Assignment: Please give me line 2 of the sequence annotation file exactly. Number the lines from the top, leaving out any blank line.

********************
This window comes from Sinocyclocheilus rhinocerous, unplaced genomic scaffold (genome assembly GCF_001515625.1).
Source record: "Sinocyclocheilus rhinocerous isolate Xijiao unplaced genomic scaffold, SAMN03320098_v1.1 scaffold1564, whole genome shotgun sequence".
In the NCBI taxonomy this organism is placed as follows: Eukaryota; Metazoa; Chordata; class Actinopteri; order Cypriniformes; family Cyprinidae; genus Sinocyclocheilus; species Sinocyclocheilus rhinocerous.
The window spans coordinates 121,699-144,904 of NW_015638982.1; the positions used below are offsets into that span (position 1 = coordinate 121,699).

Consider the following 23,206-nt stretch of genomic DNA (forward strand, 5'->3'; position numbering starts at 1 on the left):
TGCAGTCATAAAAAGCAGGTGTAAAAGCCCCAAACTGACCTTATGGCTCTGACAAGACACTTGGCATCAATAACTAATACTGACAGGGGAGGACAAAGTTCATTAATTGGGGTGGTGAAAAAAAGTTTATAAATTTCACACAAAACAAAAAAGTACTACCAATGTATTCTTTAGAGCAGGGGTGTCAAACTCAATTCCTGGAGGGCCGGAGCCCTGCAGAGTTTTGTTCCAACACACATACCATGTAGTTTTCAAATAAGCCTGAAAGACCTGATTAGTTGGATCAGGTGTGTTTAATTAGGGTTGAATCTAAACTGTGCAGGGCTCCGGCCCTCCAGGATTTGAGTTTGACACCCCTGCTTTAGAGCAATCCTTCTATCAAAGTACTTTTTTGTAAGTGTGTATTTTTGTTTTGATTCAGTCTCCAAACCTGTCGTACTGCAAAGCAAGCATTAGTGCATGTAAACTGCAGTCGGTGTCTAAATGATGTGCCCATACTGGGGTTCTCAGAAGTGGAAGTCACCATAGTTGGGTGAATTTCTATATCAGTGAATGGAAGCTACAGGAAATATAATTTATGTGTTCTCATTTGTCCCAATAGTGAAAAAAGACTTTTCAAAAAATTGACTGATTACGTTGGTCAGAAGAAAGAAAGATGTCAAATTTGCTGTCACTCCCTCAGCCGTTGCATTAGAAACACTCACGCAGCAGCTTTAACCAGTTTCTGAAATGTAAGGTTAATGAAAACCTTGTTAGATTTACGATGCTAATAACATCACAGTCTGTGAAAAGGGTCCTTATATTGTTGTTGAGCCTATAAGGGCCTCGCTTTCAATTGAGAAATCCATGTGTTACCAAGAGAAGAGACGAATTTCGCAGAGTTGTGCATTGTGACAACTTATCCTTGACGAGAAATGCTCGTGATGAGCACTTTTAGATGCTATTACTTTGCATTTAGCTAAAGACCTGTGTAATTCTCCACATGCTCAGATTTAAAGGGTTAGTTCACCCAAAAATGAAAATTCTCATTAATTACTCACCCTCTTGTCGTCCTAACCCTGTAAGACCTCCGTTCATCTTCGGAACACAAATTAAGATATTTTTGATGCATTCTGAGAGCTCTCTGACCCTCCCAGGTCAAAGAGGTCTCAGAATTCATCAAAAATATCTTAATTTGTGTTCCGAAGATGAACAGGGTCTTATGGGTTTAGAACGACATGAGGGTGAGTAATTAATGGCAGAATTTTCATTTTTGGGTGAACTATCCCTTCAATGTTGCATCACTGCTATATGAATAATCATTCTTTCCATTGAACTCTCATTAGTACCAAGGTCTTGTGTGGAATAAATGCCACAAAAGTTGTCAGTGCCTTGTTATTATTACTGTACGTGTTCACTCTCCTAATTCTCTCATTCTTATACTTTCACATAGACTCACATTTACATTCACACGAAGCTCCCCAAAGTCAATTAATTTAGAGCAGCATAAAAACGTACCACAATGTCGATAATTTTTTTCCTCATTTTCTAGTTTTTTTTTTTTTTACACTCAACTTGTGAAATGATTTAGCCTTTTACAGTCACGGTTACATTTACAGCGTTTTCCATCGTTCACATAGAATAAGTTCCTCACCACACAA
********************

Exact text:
Source record: "Sinocyclocheilus rhinocerous isolate Xijiao unplaced genomic scaffold, SAMN03320098_v1.1 scaffold1564, whole genome shotgun sequence".